Situational Awareness

Consent and Sexual Assault

Recently, I took a consent and sexual assault prevention training for school. I’ve been avoiding it for a long time because I found it triggering and I didn’t want to feel upset that these things happen. While the training saddened me at certain points, mainly the individuals’ testimonies of being raped, I found it informative.

It’s Important to Teach Situational Awareness

While teaching consent is important, I also say it’s important to teach situational awareness. Situational awareness is simply knowing what’s going on around you. At first, I was reluctant to learn about situational awareness because I felt it was victim blaming. If the individual didn’t do this, if the individual didn’t wear that, or if the victim didn’t go there, he or she wouldn’t have been sexually assaulted. Talking to Mr. Squigglekins and my other friend, The Guard, I realized that situational awareness isn’t necessarily about victim blaming but how to assess an environment, the potential dangers it has and to prevent it.

Here are suggestions that someone can use to increase their situational awareness.

Check your surroundings for any threats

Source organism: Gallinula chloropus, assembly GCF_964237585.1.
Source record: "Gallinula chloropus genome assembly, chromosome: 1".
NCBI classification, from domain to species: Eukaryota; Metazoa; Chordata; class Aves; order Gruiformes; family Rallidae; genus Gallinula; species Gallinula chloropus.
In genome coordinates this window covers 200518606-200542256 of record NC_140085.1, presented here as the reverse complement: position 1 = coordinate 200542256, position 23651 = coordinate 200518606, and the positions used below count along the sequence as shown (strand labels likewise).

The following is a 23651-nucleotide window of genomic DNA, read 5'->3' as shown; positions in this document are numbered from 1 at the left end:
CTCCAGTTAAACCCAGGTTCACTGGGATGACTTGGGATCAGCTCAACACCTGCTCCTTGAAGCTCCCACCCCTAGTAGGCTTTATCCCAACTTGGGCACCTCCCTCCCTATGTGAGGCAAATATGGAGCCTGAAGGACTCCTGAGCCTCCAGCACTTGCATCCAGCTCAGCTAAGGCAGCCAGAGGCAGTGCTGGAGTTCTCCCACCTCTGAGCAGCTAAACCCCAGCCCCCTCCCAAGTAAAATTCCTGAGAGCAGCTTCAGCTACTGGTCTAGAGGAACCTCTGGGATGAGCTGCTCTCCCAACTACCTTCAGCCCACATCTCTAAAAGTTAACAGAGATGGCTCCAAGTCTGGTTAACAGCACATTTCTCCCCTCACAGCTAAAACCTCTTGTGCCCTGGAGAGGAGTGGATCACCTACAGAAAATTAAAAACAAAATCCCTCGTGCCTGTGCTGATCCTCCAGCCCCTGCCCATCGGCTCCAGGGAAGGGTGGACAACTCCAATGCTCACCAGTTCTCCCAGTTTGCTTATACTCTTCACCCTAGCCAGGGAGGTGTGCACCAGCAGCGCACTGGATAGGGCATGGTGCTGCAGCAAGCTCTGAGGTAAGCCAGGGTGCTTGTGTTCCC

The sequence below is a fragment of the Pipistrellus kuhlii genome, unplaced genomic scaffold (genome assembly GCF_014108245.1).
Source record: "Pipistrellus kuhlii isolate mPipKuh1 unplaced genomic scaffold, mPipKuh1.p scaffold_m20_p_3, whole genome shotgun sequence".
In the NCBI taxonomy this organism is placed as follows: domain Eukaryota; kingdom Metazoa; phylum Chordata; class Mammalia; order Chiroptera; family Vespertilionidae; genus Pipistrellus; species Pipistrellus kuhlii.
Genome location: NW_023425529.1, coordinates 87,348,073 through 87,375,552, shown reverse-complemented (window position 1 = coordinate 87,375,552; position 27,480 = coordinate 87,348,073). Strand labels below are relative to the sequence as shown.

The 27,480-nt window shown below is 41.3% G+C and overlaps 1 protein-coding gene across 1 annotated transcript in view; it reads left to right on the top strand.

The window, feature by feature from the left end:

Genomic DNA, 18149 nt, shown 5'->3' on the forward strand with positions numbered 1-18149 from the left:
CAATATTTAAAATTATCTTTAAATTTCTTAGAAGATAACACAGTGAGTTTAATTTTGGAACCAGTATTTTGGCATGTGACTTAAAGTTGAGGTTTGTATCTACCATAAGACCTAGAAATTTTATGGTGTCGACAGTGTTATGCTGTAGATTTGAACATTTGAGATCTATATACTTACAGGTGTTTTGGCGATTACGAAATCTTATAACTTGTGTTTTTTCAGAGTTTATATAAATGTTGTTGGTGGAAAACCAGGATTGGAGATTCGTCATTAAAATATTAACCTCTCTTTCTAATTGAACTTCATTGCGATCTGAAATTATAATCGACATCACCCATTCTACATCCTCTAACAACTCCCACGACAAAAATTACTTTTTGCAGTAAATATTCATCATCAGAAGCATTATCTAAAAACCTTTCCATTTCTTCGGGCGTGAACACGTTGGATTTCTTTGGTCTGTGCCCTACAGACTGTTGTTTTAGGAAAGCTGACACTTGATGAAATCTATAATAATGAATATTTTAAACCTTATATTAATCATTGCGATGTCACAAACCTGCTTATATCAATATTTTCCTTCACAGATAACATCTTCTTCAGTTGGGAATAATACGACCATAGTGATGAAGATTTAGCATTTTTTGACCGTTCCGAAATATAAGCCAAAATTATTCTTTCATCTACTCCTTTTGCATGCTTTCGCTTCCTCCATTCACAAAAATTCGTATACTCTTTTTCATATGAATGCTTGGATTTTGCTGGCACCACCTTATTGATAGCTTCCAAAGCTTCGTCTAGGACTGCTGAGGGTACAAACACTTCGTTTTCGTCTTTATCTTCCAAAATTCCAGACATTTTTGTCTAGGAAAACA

Look around you and identify the type of setting. At a party, check to see how many people are drinking or if anyone is sabotaging anyone’s drinks. In a city, check both ways before crossing the street or double check to see your car doors are locked.

Be aware of what should be normal in a situation

Determine what is considered “normal” in your view. For me, a stranger being unusually close and touchy feeling at a party is not normal unless they want something. Deciding on a normal “baseline” is created from life experiences.

Always have a Plan B and contingencies

Imagine dangerous situations that could occur and plan solutions to avoid them. A friend is super drunk at a party, rather than leaving him at the party, take him home or if you’re not able to ask a trusted friend to help.

Don’t give into complacency 

Don’t ever truly be comfortable in your environment that you’re not actively identifying for possible threats. To fight against it, remind yourself that dangerous situations can happen even in environments that are considered “safe.”

Trust your gut feelings

This is a hard one for me because sometimes one’s “gut” can be proven unnecessary, but it is better to be safe than sorry. For instance, you drive to a party but leave early because the longer you stay, the likelier the chance you’ll drink. You could have stayed at a party and not drank at all, but your intuition told you to leave and that’s fine.

I understand there are more ways to increase situational awareness, but I chose only five suggestions to avoid information overload. If you have more ways, just add it to the comments.

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